July 12, 2014
Podcast from: https://bengreenfieldfitness.com/podcast/lifestyle-podcasts/best-healthy-kid-tips/
[03:30] Magnesium Flake Baths
[06:29] Roughhousing With Your Kids
[10:20] White Noise And IQ
[14:05] Regulating The Sugar Intake With Coconut
[18:28] Frozen Banana Ice Cream
[25:37] Amazon Subscribe And Save
[28:39] Essential Oil Use
[35:50] IFTTT And Zapier
[40:06] Exercising With Your Kids
[52:23] End of Podcast
Ben: Hi! I'm Ben Greenfield!
Ari: And I'm Ari Meisel!
Ben: And I have twin boys.
Ari: I too have twin boys!
Ben: And the reason that you are hearing both Ari and myself then in this special podcast episode is that we decided we want to bring you our top tips for parenting because I specialize in things like fitness, and sports nutrition, and some health concepts. And Ari, you also specialize in this stuff and also, what's kind of your gig?
Ari: Yeah. I think that my real will house is productivity. And so in addition to my twin boys, I have another son as well. So three boys originally under the age of one and a half. So productivity is my obsession and I believe that health is a big part of that. So we really kind of meshed our knowledge together to create something special here.
Ben: Yeah. So we're going to give you, in today's podcast episode, our top 10 tips for raising healthy, and smart, and successful kids. And we're also going to give you something at the end of this podcast episode that you're only going to get if you listen to the podcasts episode or, incidentally, watch the video. Because we are putting a video recording of this up on YouTube. So if you're watching us on video, I am sitting here wearing my dorky, stalker-like blue light blocking glasses and sitting in my mom's coffee shop-slash-pub in Moscow, Idaho with a dart board behind me. And I believe Ari's, is that a prison that you're in Ari?
Ari: Yeah. Prison, or my lab, or my gym. It depends whose perspective you take. The people who work out here with me might call it a prison.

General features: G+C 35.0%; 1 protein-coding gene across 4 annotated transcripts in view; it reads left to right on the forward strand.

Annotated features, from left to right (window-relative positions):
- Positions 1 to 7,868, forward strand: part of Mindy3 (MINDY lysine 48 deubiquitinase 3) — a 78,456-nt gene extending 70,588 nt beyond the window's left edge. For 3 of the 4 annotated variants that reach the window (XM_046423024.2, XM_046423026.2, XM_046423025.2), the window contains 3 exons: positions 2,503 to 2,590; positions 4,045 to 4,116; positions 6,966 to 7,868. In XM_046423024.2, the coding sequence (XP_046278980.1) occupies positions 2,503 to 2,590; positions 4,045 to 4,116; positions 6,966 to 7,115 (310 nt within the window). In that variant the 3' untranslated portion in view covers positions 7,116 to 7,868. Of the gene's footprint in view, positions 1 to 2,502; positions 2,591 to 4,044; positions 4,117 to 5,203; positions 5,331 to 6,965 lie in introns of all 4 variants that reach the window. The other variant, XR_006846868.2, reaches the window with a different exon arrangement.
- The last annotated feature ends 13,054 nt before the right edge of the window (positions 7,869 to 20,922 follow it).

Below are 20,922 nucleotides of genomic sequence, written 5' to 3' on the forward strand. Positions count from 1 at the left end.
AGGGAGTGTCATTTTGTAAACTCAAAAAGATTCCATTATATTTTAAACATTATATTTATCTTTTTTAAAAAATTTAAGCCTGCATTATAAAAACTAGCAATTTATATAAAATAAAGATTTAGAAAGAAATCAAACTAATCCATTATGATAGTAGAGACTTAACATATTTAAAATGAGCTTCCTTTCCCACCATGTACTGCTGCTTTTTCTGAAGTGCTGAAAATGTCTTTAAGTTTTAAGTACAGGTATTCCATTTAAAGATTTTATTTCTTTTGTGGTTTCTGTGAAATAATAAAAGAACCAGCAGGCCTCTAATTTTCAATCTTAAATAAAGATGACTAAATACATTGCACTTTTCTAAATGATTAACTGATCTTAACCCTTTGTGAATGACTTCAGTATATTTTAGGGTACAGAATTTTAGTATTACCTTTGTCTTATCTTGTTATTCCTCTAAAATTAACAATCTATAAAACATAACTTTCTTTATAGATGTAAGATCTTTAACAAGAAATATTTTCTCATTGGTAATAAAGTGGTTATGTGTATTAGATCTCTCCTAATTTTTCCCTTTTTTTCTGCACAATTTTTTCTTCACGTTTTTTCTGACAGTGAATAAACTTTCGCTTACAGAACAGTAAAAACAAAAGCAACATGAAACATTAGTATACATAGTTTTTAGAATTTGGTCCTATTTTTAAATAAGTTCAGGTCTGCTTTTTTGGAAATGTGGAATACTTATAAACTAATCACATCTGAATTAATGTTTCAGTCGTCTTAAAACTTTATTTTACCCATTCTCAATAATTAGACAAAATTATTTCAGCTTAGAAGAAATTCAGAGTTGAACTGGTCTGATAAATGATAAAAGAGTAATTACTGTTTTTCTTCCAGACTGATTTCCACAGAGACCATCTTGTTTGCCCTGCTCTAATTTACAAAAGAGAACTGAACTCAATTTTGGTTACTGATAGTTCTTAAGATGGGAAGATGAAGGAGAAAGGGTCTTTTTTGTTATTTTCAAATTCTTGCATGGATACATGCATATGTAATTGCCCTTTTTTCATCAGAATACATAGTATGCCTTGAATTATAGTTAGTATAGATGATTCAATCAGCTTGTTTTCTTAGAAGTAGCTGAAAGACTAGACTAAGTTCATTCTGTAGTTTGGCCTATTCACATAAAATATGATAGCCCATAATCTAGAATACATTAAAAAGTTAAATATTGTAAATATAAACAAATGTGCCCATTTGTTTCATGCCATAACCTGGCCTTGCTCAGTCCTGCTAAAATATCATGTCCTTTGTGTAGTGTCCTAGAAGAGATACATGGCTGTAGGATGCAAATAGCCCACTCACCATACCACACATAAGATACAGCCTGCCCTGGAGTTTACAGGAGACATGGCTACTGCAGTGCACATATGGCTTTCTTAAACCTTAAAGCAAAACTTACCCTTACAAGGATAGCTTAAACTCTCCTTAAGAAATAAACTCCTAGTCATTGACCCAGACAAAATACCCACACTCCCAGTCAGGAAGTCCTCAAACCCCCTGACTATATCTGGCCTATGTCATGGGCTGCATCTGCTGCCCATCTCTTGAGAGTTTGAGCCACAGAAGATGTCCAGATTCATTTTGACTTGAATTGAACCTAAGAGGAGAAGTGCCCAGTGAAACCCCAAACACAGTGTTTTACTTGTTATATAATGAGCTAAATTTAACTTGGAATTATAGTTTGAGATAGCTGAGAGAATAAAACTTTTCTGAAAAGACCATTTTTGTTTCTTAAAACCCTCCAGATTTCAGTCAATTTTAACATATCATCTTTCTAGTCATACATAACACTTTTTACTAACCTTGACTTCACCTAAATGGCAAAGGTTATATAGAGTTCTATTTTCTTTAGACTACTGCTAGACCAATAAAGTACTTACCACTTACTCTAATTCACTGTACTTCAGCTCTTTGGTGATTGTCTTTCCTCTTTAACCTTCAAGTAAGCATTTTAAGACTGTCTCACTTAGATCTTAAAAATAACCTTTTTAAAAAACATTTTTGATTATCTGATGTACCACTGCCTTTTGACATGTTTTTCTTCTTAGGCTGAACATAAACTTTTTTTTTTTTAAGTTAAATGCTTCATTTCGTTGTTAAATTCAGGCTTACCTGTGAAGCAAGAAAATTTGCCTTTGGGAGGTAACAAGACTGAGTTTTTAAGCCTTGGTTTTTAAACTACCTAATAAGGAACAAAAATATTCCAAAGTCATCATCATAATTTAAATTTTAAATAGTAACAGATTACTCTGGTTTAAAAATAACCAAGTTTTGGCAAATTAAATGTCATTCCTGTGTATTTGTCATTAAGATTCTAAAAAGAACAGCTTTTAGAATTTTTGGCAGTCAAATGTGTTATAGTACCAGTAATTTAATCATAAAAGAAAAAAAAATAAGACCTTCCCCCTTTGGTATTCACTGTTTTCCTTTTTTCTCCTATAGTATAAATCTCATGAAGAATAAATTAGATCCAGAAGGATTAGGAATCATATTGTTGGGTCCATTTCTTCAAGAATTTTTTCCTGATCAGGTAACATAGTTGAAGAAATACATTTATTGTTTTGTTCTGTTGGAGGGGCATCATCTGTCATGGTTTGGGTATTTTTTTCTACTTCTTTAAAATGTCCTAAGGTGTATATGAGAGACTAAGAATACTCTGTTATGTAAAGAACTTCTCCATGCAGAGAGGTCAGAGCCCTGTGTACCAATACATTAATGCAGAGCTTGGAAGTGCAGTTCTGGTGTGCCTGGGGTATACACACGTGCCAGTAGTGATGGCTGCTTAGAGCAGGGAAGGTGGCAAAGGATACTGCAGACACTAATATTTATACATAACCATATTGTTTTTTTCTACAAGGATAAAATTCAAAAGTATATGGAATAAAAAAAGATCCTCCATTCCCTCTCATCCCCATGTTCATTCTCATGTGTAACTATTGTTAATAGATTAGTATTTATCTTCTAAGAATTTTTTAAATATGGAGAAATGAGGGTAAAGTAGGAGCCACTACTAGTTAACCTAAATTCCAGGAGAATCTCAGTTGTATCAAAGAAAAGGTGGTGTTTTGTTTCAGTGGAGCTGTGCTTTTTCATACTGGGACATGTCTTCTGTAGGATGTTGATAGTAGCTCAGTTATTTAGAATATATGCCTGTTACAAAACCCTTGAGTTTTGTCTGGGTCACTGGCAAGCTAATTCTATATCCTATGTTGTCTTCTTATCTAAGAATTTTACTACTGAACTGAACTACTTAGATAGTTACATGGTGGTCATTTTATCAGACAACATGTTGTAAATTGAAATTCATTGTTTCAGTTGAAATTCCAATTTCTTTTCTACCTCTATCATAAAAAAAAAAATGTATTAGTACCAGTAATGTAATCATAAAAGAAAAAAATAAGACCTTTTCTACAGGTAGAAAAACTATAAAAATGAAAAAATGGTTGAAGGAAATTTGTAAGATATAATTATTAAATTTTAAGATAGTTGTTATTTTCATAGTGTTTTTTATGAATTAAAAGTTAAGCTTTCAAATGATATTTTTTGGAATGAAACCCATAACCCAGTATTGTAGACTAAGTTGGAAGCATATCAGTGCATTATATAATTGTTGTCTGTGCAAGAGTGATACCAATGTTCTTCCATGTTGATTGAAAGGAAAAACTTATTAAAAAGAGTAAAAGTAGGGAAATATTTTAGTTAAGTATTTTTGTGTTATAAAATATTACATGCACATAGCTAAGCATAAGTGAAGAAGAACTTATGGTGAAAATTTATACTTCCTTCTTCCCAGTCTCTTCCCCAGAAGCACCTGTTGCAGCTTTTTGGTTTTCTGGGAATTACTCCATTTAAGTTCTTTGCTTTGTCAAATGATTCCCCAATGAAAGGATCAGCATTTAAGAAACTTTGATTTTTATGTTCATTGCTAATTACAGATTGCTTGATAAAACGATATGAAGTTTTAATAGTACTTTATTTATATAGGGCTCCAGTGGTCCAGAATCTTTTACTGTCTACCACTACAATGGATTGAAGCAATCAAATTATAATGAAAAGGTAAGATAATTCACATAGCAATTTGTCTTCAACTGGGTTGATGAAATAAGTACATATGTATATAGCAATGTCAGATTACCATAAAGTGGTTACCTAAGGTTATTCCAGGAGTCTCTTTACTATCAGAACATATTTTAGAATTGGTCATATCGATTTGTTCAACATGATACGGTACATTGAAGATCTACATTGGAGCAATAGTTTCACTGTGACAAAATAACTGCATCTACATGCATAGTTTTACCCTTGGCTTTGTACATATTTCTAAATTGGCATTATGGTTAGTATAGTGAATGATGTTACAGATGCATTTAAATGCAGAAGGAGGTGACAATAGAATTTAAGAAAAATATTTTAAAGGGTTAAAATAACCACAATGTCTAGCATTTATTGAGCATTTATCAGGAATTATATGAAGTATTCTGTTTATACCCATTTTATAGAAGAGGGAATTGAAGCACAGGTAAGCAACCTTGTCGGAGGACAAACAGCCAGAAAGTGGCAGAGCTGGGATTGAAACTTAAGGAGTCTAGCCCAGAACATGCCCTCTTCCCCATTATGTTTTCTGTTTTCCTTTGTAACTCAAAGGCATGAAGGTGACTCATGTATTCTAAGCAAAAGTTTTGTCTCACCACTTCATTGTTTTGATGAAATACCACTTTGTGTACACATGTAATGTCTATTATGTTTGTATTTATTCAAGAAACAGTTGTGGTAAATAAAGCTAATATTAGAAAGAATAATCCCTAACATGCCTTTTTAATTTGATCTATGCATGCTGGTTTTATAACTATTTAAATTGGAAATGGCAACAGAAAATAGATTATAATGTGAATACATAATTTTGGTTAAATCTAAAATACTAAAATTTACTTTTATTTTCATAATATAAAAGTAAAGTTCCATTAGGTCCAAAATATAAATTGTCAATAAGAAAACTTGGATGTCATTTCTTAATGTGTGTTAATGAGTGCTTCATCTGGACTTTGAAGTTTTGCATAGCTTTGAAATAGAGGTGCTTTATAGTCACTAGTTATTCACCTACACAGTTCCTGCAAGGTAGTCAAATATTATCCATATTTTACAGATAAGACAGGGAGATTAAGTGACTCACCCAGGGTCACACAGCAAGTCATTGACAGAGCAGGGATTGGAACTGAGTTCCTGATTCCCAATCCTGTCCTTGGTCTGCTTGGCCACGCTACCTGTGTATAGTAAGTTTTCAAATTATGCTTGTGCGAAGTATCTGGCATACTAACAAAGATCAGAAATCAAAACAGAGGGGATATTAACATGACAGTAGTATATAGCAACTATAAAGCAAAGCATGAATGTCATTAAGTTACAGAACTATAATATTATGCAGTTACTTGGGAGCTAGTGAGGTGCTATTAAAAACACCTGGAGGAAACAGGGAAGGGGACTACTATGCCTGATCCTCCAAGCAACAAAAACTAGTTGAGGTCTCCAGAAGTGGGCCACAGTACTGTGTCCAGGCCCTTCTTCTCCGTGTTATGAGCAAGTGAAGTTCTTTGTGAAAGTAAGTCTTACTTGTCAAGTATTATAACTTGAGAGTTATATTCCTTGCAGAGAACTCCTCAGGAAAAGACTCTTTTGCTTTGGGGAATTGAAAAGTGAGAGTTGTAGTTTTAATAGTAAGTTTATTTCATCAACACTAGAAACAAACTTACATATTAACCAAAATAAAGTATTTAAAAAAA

Ben: Awesome. So you may want to check this one out on YouTube. And of course I've got my teeny tiny pellegrino that I'm drinking, which is quite appropriate because we're going to be talking about teeny tiny people today. So what we're going to do is kind of go back and forth. We're going to tag team this. I'm going to give you my top five tips and Ari's going to give you his top five tips, and we're just going to try and make this stuff super practical for it. And like I mentioned, at the end we're going to give you guys something kind of special. And of course, whether you are listening to this on Ari's podcast or on my podcast, we will make sure to put lots of resources for you in the show notes at our respective websites, bengreenfieldfitness.com or lessdoing.com, which is Ari's website. So that being said, Ari do you want to go ahead in jump in with your first tip for raising healthy, smart, and successful kids?
Ari: Absolutely. Thank you, Ben. So my first one, we're going to kind of run the gamut here. We cover so many different topics, but I think that both of us have chosen sort of a good variety. So my very first one is about magnesium flake baths, basically. So a lot of people, and a lot of people probably listening into our podcasts are very familiar with Epsom salts and magnesium chloride, but you can actually get magnesium flakes, which are a little more expensive but it's a much purer form of magnesium. And what I like to do is when I either give my sons baths or take baths with them is I really like to put in a whole bunch of these magnesium flakes and it's very, very calming. It's a very soothing experience. Just like if you use Epsom salts to deal with muscle lightness and soreness, it actually helps to infuse magnesium basically through the skin into your bodies and that of your children. And a lot of people are magnesium deficient. It's one of those nutrients that people tend to really not get enough of. The nighttime bath routine having a sort of envelopment of magnesium seems to work really, really well for helping kids calm down and also to help with any, well not completely, but help at least a little bit with any possible magnesium deficiencies.
Ben: That's really interesting. I've used magnesium flake baths myself as an athlete, post-workout, post-long run, post-hard weight training session. I have never once in my life, or in the six years of my children's life given them a magnesium flake bath. So you've found that this actually helps your kids to sleep. Do you permanently do that at night?
Ari: Exactly. And it's noticeable. It really is noticeable because there's a lot of, first of all, and I'm sure you know this, but you really need to use a lot of Epsom salts. A bag, it's like one cup per gallon. So you might end up using a pretty big bag. So when you put the right amount in, I do find it really does act as a calming experience. In fact Ben, my son Ben who is two and a half now…